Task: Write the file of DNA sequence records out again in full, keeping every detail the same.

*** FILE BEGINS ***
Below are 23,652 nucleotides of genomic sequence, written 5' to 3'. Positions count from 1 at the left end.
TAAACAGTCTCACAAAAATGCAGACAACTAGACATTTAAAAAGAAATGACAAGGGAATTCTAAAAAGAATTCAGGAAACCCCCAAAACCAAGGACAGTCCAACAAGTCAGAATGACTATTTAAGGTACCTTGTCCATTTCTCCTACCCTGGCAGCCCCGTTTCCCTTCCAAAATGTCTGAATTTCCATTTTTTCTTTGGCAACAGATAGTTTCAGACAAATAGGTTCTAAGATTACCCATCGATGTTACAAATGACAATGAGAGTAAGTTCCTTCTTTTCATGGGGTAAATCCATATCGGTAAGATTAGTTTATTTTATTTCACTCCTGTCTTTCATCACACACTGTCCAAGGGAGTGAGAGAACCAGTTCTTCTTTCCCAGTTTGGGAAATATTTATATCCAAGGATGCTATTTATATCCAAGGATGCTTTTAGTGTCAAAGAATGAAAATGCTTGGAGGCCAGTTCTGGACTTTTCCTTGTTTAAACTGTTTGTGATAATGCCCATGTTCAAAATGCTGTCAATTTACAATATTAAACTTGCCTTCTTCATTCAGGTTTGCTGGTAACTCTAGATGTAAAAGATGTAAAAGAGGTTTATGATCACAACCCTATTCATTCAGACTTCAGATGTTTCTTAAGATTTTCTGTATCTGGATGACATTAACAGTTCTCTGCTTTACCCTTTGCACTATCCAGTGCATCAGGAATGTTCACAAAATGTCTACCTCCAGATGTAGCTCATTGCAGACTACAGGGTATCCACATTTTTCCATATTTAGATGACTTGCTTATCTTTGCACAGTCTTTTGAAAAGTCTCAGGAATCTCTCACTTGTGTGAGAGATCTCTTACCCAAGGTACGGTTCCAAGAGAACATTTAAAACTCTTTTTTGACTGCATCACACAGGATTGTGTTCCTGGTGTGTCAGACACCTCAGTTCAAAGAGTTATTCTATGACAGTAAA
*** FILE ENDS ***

Below are 23,652 nucleotides of genomic sequence, written 5' to 3'. Positions count from 1 at the left end.
TAAACAGTCTCACAAAAATGCAGACAACTAGACATTTAAAAAGAAATGACAAGGGAATTCTAAAAAGAATTCAGGAAACCCCCAAAACCAAGGACAGTCCAACAAGTCAGAATGACTATTTAAGGTACCTTGTCCATTTCTCCTACCCTGGCAGCCCCGTTTCCCTTCCAAAATGTCTGAATTTCCATTTTTTCTTTGGCAACAGATAGTTTCAGACAAATAGGTTCTAAGATTACCCATCGATGTTACAAATGACAATGAGAGTAAGTTCCTTCTTTTCATGGGGTAAATCCATATCGGTAAGATTAGTTTATTTTATTTCACTCCTGTCTTTCATCACACACTGTCCAAGGGAGTGAGAGAACCAGTTCTTCTTTCCCAGTTTGGGAAATATTTATATCCAAGGATGCTATTTATATCCAAGGATGCTTTTAGTGTCAAAGAATGAAAATGCTTGGAGGCCAGTTCTGGACTTTTCCTTGTTTAAACTGTTTGTGATAATGCCCATGTTCAAAATGCTGTCAATTTACAATATTAAACTTGCCTTCTTCATTCAGGTTTGCTGGTAACTCTAGATGTAAAAGATGTAAAAGAGGTTTATGATCACAACCCTATTCATTCAGACTTCAGATGTTTCTTAAGATTTTCTGTATCTGGATGACATTAACAGTTCTCTGCTTTACCCTTTGCACTATCCAGTGCATCAGGAATGTTCACAAAATGTCTACCTCCAGATGTAGCTCATTGCAGACTACAGGGTATCCACATTTTTCCATATTTAGATGACTTGCTTATCTTTGCACAGTCTTTTGAAAAGTCTCAGGAATCTCTCACTTGTGTGAGAGATCTCTTACCCAAGGTACGGTTCCAAGAGAACATTTAAAACTCTTTTTTGACTGCATCACACAGGATTGTGTTCCTGGTGTGTCAGACACCTCAGTTCAAAGAGTTATTCTATGACAGTAAA